March #162 : Wonder Women - by Laura Whitehorn and Staff

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Table of Contents
 

Leading Ladies

Wonder Women




Crystal Clear

Go With the Flow

A Tell-Tale Heart

Going Rogue

Medicine Chest

Shifting the Starting Lines

The Power of Pampering




POZ Q&A: Senator Kirsten Gillibrand

Big Talk in the Big Apple

Faith in Numbers

Tropic Thunder

Are You Positive You’re Negative?




Editor's Letter-March 2010

Your Feedback-March 2010

In Memoriam

GMHC Treatment Issues-March 2010



 
Most Popular Lessons

The HIV Life Cycle

Shingles

Herpes Simplex Virus

Syphilis & Neurosyphilis

Treatments for Opportunistic Infections (OIs)

What is AIDS & HIV?

Hepatitis & HIV


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March 2010


Wonder Women

by Laura Whitehorn and Staff


Lisa Corso, 45 • makeup consultant for Clinique • New York City • HIV diagnosis: 1988
I was diagnosed back in 1988, a few months after my son was born. I was having stomach problems. At the hospital they asked me if I wanted an HIV test, so I said why not. When the doctors phoned me to say that I was positive, I wasn’t really angry. I have von Willebrand’s disease, a type of hemophilia. I had to get blood transfusions my whole life in order to survive. But it did make me bitter sometimes knowing that over 10,000 people with hemophilia contracted HIV [before blood products were screened].

I had my children tested—my newborn son and my daughter who was already 2 years old. Luckily both were negative. It helped that I didn’t breast-feed and I had them both by caesarian section.

I told my husband right away, of course, and he tested negative, which was great. But I left him a year later. Now, having relationships is difficult, I’ve learned. I mean, what am I suppose to do, put a sign on my head that says, “I have AIDS”? It’s horrible—they can love everything about you, but when you mention HIV/AIDS, they’re like, “Oh this girl has got the cooties.” I try to move on from that because I can’t think every man is going to be that way. As a single parent, there is no way to go but forward, leaping over every obstacle you hit.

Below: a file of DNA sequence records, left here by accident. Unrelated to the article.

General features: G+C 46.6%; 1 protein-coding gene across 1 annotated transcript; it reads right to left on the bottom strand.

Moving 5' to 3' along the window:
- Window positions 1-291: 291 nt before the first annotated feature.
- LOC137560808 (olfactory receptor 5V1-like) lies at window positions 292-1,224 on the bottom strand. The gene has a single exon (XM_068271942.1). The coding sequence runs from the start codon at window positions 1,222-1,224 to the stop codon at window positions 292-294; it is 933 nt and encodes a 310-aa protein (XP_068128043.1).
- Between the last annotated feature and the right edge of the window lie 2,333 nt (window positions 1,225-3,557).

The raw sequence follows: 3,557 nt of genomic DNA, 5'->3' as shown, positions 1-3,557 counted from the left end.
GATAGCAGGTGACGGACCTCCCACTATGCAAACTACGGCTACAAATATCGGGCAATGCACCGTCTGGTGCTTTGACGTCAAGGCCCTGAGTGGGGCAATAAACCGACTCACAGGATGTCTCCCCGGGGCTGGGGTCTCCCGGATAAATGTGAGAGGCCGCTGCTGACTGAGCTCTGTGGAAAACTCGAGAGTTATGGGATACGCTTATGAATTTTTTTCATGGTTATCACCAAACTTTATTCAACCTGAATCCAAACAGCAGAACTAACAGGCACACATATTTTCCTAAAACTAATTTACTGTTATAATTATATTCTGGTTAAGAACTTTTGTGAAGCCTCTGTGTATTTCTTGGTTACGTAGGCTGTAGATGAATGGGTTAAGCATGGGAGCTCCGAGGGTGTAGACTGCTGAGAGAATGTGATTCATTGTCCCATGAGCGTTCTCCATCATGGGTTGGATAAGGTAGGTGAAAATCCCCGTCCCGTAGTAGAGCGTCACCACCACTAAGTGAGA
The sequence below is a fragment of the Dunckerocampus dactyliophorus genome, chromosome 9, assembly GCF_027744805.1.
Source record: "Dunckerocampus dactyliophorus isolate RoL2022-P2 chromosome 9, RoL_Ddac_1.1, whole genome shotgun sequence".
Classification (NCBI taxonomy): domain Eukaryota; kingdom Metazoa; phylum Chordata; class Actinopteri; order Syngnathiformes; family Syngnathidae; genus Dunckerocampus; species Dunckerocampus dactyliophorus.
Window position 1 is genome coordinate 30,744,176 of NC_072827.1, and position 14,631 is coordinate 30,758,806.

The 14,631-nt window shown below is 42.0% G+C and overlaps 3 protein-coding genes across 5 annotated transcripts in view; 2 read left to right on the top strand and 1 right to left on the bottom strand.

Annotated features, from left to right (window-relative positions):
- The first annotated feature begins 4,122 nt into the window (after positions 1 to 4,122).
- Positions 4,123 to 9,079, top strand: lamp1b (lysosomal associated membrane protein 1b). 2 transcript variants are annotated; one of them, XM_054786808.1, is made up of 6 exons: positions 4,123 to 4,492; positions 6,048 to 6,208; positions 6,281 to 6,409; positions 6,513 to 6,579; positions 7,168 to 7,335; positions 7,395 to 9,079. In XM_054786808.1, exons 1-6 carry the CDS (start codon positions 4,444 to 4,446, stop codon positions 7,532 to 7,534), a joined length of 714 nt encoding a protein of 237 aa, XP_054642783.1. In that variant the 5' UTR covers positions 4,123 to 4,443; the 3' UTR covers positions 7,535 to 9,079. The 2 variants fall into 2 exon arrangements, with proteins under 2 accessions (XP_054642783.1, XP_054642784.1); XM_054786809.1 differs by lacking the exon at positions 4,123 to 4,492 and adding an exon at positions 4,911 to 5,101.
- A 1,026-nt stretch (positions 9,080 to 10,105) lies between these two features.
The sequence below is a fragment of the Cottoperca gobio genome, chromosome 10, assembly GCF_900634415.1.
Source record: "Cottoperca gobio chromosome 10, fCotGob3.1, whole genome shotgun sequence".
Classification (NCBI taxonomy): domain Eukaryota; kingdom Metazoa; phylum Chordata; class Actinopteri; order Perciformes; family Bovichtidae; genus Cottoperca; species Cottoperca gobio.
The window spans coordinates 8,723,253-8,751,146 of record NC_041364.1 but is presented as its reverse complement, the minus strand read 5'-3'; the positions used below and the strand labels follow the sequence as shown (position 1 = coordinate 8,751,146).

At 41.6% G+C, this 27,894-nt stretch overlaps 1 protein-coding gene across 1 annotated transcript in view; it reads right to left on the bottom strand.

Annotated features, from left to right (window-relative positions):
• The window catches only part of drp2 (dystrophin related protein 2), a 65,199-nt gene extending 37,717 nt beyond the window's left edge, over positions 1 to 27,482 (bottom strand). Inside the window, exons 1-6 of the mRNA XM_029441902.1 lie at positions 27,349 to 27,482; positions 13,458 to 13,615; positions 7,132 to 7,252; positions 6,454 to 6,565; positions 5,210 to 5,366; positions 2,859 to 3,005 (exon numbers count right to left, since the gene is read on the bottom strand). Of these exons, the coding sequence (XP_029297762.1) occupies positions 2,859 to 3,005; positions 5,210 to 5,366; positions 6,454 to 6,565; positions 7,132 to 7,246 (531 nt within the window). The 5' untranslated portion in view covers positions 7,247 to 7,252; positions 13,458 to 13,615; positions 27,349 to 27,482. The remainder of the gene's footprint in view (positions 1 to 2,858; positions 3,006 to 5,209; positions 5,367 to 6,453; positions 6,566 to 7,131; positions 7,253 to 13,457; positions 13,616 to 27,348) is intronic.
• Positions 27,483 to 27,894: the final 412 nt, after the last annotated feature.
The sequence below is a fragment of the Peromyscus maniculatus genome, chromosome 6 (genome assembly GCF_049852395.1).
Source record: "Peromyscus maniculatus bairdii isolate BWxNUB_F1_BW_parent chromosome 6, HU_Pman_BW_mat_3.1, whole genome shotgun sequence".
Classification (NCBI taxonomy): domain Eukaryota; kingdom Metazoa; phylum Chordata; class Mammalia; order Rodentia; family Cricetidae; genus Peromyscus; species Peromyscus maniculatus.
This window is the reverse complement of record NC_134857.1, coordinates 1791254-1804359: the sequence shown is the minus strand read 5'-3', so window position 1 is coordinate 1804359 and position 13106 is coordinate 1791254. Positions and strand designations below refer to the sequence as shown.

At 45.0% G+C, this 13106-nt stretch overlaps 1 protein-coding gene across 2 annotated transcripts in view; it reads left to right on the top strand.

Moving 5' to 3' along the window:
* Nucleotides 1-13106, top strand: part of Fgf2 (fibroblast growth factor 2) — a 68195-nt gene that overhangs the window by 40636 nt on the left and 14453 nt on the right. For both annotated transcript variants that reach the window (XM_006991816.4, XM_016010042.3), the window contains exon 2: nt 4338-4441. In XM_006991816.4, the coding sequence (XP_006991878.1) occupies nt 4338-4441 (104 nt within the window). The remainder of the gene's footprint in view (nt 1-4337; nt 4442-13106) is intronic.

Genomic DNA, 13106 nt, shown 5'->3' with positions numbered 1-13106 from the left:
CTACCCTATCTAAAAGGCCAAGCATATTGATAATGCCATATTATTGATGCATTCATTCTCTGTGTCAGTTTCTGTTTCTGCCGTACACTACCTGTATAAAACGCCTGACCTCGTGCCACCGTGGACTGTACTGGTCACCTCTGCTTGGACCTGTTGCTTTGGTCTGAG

I’ve been a single parent for 20 years. All I wanted to do is provide for my children and be able to afford a roof over our heads and survive—that’s really the frustrating part, sometimes not being able to get the help I need. I work, so sometimes I’m told I make too much money to get help. That makes me more angry than having HIV itself. But I have children who are so supportive, and my sisters. My kids’ friends are an enormous support too. They don’t “Eek!” me, but the men I get involved with sometimes do.

There was a time when I was afraid of death. I thought I wouldn’t live to see my children graduate from high school. But it’s all in the head. Living with HIV/AIDS, your mind is the biggest tool—being able to focus and say to yourself, “I’m going to live.” Growing up, I had a mom who was physically abusive and an alcoholic. If I could live through that, I knew I could survive anything.

I have played Russian roulette—not taking my meds because everything else was more important: getting the kids to where they had to be. My doctor said, “You don’t have to come in here if you’re not taking care of yourself.” I just cringed. Now I line up my meds and gladly take them, because I love life.

It’s scary to know HIV/AIDS is the leading cause of death for so many women around the world. Women are at high risk because of the choices they make. I know women who still have sex without protection to please a guy because they fear they’ll be rejected.

I would love positive women to come out more, no matter how they got HIV. I want to open my arms and give them a hug, let them know it’s going to be OK because we’re all going through the same things in different ways. For women who don’t know, I say, “Get tested. Start now, because you are the future.”

I want to be an example for people to put a face on this disease—so they can say, “Look at this girl! She’s out there.”

Pages: 1 | 2 | 3 | 4 | 5 | 6 | 7 | 8

Search: gender, vulnerable, violence, self-esteem, education, parent


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